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Stoke on Trent, Staffordshire, United Kingdom
Broadcaster, musician, song writer, tea drinker and curry lover.

Friday, June 27, 2008

One reason I'm glad I'm not (yet) an American citizen

At present I am considered a legal alien here in the States, which means that certain rights afforded to US citizens are not available to me. For example, I can't own or carry a gun, which is a bit of a shame, and I also cannot vote.

Now this causes me less of a problem since the country is careering helter skelter towards one of the most difficult presidential elections - for Christians - that there has ever been.

It's not like it was an easy choice. Instead of a good candidate and a bad candidate, voters are faced with a bad one, and an even worse one.

I'm going to attempt not to name names here, in case I get put on a list of troublemakers or something, but on the one hand we have a guy who has a clear advantage when it comes to the war in Iraq etc. in terms of being an army vet, but against that has a questionable temper, is pretty old, and whilst claiming to be against same-sex marriage has actually voted against the Federal Marriage Amendment.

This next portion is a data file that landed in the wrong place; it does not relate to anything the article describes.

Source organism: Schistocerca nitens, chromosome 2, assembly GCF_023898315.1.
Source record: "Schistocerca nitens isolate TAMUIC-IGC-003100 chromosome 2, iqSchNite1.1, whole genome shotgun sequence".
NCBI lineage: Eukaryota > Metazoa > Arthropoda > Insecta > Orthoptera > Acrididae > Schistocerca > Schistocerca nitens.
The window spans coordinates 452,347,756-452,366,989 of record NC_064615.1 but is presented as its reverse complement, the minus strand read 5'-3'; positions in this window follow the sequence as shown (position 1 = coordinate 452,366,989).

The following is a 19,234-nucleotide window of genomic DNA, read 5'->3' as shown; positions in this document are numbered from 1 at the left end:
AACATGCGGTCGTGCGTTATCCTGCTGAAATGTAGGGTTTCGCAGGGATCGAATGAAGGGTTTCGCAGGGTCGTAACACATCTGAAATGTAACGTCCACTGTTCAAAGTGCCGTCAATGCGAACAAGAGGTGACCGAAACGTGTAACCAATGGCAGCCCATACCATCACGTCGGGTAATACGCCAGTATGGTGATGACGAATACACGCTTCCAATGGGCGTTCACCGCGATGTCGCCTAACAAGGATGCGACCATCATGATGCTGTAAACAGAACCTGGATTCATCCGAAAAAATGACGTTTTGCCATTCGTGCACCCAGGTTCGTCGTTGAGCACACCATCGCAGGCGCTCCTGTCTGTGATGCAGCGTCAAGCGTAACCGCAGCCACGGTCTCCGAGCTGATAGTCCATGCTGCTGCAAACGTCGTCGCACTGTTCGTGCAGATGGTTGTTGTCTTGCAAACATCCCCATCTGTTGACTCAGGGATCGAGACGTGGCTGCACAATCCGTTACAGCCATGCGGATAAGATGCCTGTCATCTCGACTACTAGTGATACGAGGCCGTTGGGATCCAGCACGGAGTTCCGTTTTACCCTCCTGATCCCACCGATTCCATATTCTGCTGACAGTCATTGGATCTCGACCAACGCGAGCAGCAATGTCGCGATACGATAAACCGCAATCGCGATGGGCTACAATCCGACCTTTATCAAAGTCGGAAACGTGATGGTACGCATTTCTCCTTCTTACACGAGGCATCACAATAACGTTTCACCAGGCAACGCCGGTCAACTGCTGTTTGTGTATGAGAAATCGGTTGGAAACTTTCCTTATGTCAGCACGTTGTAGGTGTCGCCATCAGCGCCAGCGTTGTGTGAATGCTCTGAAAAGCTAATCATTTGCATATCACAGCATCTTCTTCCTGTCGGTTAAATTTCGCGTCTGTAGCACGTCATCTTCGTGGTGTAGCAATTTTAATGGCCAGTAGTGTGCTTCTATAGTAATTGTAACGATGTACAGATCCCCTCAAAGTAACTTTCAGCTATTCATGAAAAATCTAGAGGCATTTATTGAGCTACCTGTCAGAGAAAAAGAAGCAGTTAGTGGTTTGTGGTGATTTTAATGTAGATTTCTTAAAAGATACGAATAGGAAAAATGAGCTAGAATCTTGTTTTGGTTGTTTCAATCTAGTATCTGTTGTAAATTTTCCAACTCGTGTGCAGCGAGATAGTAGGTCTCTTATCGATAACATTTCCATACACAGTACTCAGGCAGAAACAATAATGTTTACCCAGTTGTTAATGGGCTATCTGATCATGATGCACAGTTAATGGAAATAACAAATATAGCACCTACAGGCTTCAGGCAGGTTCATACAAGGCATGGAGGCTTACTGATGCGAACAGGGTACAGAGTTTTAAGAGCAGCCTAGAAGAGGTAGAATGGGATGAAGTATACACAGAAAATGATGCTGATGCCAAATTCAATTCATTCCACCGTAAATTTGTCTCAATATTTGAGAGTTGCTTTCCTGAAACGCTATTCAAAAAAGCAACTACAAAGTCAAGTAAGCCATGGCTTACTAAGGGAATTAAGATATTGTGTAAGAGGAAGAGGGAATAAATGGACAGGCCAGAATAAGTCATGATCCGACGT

Then we have a candidate who, if criticized in even the smallest way, turns the critic into a racist, has views on morality and religion that are contrary to his stated religious beliefs (although when you look at the caliber of pastors who have apparently mentored him over the years, you have to wonder just what he does believe).

American Christian voters have to pray like never before. To me it's a case of the lesser of two evils, but it seems to be a straight choice between a vague status quo and a future of unimaginable restriction of free speech, religious expression, and so much of what this nation stands for and holds dear: a nation which was still - when I last checked - One Nation Under God.

But for how long?

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